As they say, information is power. So here are some information sources to help you increase your power to network, obtain advice, generate potentially pivotal contacts, get into the limelight and make strategic career moves.
Leadership directories. Need intel on a particular fed? Gathering background information on hiring managers before interviews or on new bosses will probably help you to anticipate their emphases and to prepare effective pitches for them. Such background information may also reveal to you shared common ground that will help you establish positive rapport with them.
One way to obtain such information is to download, for a fee, profiles of federal leaders, managers and staffers at www. leadershipdirectories.com. (Also, remember to look for intel on particular feds via Google searches, LinkedIn and Facebook.)
Also available at leadership directories.com are the Congressional Yellow Book and Federal Yellow Book. These directories provide the titles and contact information — including current email addresses — of leaders, managers and staffers at each federal agency and congressional office. This information may be helpful if you want to identify feds you should target for informational interviews, requests for advice, speaking invitations or invitations to join interagency workgroups.
You may be able to access these directories for free through your agency’s public affairs office or through academic libraries.
GovLoop.org. This ever-growing social networking site for government professionals offers various free services, including opportunities to advertise or find job openings, announce events, ask questions to the government community, lead or participate in online trainings and discussions about best practices in particular fields or about general career, management or leadership issues.
GovLoop features a “Rock Your Resume” service that offers free feedback on resumes from professional career experts. “Govloop’s Mentors” program provides training on nurturing mentoring relationships, and matches some users with mentors. Hint: The more you interact with other feds, the better your chances will be of developing key relationships and finding unadvertised openings.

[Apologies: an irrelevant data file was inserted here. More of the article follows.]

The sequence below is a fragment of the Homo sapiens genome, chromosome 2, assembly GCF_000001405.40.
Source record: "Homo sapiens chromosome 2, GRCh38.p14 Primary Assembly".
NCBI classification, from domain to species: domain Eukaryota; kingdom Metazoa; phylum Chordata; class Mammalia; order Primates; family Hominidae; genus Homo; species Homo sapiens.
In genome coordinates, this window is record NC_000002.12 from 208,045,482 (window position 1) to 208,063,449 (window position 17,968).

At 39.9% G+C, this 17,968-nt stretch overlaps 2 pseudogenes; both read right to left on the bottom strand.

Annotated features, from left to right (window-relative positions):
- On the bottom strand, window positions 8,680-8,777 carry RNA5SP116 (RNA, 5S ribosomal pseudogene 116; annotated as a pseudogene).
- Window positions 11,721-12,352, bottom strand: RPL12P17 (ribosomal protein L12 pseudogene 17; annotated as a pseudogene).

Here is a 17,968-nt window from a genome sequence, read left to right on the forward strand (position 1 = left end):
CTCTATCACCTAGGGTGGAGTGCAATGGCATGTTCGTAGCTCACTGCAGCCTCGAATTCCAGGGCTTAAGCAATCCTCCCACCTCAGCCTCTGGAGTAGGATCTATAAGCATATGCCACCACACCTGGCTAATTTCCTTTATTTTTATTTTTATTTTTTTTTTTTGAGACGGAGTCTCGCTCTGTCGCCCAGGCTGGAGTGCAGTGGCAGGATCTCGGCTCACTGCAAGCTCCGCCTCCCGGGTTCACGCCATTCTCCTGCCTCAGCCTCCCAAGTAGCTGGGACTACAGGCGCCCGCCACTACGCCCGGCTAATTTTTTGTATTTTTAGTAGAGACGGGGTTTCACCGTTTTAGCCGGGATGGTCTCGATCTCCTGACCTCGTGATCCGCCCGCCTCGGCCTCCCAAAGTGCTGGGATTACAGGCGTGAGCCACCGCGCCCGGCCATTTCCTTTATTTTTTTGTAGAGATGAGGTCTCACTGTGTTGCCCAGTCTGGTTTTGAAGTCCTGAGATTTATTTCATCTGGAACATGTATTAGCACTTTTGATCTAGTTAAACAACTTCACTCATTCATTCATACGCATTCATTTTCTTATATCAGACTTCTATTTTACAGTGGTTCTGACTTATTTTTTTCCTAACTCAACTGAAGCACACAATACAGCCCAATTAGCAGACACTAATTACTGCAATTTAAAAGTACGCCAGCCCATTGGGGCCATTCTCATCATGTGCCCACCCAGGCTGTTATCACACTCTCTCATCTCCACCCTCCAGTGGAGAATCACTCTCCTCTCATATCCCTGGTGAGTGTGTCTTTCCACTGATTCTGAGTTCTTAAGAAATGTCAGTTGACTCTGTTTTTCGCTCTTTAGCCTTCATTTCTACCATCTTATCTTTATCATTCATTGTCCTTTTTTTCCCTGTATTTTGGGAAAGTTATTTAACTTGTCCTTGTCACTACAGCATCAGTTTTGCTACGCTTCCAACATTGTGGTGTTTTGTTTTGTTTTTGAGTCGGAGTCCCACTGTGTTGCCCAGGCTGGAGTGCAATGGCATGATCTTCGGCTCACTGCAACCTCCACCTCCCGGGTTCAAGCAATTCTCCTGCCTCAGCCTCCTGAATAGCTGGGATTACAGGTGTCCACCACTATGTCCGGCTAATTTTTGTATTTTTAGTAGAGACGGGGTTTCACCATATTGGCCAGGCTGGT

Resources provided by federal career coach Derrick Dortch. These resources include Dortch’s radio show, Fed Access, which airs at noon Friday at 1500 AM in Washington, D.C., and is archived at www.federalnewsradio.com. The show covers a wide range of career topics including successful career maneuvers, security clearances, high-demand jobs, the work of particular agencies, federal hiring trends, special hiring programs, best practices in various federal sectors, and career options in fields of special interest, such as intelligence and espionage.
Dortch also writes on federal careers for The Washington Post. Find these articles by typing his name into the search window at www.washingtonpost.com.
Unions. Some unions email their members the latest news on the ongoing budget battles and the status of legislation addressing federal salaries and benefits.
Websites on agency performance. The Partnership for Public Service provides annual ratings and analyses of employee satisfaction at hundreds of federal organizations at www.bestplaces towork.org. A federal site, www.performance.gov, posts articles and data on agency efforts to improve federal practices in acquisition, financial management, human resources, technology, performance improvement, open government, sustainability and customer service.
These sites may help you identify best practices in your field. And when you are job hunting, these sites may help you identify the achievements of your target agencies — information that you may want to incorporate into your cover letters and job interviews to demonstrate your knowledge of your target agencies.